The interpretation was also carried out in R using the "random forest" method [5] which is an ensemble learning method for classification that operates by constructing a multitude of decision trees at training time and outputting the class that is the mode.

3 Results

The above classification of the satellite image revealed significant differences in the spectral characteristics of various deciphered objects. As expected, classes of arable land, water, mineral soils (such as sandbanks in the delta of the river), forests and marshes are best separated. At the same time, it is quite difficult to distinguish between meadow ecosystems and the so-called reed (Figure 1A), which are heavily waterlogged areas with periodic seasonal underflooding, where reed Phragmites australis (Cav.) Trin. ex Steud. L. predominates.

Vegetative indices can be used for more accurate interpretation of meadow ecosystems and reed thickets. In our work we used NDVI and Cl Green. In R we calculated the correlation coefficients between these indices and multidimensional scaling axes, containing compressed information on the spectral characteristics of the objects. Meadow communities as a whole have higher values of the applied indices (Figure 1B), which corresponds to more phytomass and chlorophyll content in meadow grass plants than in coarse phytomass of reeds.

The obtained information on spectral characteristics and vegetation indices was used to decode the entire satellite image. Based on the results of the thematic interpretation, we have created a vector map of the meadow ecosystems of the floodplain of the Northern Dvina River.

The purpose of compiling any map is to present, at a certain scale, the objects of observation for their recording, as well as to study the patterns of their spread in connection with various natural factors. As a result of the study, spectral characteristics of meadow ecosystems located in the floodplain of the Northern Dvina River were determined. It is revealed that the meadows as a whole are well interpreted with respect to other classes of objects, such as forest, bog, arable and water. However, for the separation of meadows from classes with similar vegetation, it is necessary to use vegetative indices.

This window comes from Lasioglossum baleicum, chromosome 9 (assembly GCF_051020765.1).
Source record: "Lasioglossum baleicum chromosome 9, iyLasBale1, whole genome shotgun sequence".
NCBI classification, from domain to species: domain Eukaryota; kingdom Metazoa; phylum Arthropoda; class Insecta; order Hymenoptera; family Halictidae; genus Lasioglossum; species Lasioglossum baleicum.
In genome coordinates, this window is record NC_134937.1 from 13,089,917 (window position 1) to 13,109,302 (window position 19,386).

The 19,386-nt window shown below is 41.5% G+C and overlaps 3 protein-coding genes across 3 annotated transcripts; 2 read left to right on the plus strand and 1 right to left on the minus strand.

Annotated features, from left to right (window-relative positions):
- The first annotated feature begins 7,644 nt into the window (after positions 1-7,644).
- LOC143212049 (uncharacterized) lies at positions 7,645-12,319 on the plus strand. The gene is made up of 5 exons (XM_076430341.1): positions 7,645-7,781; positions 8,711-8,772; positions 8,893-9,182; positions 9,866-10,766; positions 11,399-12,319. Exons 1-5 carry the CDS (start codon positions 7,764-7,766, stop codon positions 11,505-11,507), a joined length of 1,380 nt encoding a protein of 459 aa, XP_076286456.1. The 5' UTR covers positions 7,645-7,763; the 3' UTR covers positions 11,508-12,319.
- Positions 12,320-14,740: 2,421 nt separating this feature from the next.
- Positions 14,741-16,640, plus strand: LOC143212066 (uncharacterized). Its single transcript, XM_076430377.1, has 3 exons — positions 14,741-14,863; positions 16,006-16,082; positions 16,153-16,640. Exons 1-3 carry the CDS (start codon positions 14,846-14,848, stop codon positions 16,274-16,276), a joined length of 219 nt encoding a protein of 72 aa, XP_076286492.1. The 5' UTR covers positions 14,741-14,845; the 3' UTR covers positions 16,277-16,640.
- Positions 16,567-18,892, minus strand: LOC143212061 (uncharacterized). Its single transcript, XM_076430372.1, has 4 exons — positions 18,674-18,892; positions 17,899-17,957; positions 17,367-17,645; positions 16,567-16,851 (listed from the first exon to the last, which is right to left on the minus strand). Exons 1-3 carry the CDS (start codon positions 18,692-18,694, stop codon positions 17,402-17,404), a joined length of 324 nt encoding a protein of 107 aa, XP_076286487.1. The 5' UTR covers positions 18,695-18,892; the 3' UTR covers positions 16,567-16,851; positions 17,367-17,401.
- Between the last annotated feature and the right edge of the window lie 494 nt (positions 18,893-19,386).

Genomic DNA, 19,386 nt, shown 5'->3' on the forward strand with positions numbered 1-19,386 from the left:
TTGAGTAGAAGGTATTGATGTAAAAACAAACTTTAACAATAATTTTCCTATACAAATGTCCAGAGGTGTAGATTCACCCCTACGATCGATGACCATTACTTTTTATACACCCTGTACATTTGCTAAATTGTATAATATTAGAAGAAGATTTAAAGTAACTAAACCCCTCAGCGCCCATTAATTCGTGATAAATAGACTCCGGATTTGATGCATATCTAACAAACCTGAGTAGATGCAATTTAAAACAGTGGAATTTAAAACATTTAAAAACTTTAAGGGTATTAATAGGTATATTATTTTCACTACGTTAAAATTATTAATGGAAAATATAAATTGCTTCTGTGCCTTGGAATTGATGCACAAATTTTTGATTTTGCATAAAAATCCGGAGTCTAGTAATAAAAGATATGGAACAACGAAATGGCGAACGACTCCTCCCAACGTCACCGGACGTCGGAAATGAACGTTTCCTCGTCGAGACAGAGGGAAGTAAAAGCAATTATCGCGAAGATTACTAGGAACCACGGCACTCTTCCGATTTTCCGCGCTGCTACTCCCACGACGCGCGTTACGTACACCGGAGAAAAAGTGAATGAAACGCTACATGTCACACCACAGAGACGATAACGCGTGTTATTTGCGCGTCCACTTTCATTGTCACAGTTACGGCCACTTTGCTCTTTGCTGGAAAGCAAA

This project is supported by grant from the Russian Foundation for Basic Research (RFBR) and the government of Arkhangelsk region № 17-44-290111 (project manager: Prof. Elena Nakvasina).

thumbnail Fig. 1.

The results of multidimensional scaling: A - for all classes of objects, B - for meadows and reed thickets with superposition of vectors of vegetative indices.

References

  • T.K. Yurkovskaya, Actual problems of geobotany, 43-71 (Petrozavodsk, 2007) [Google Scholar]
  • B.M. Mirkin, L.M. Gareyeva, Bulletin of the Moscow Society of Naturalists 83, 38-50 (1978) [Google Scholar]
  • J. Rouse, R. Haas, J. Schell, D. Deering, 3rd ERTS Symposium, NASA SP-351, 1, 309-317 (1973) [Google Scholar]
  • G. Dall’Olmo, A.A. Gitelson, Applied Optics 44, 412-422 (2005) [CrossRef] [PubMed] [Google Scholar]
  • T. Hastie, R. Tibshirani, J. Friedman, Random Forests. The Elements of Statistical Learning: Data Mining, Inference, and Prediction (Springer-Verlag, 2009) [Google Scholar]

All Figures

thumbnail Fig. 1.

The results of multidimensional scaling: A - for all classes of objects, B - for meadows and reed thickets with superposition of vectors of vegetative indices.

In the text

Current usage metrics show cumulative count of Article Views (full-text article views including HTML views, PDF and ePub downloads, according to the available data) and Abstracts Views on Vision4Press platform.

Data correspond to usage on the plateform after 2015. The current usage metrics is available 48-96 hours after online publication and is updated daily on week days.

Initial download of the metrics may take a while.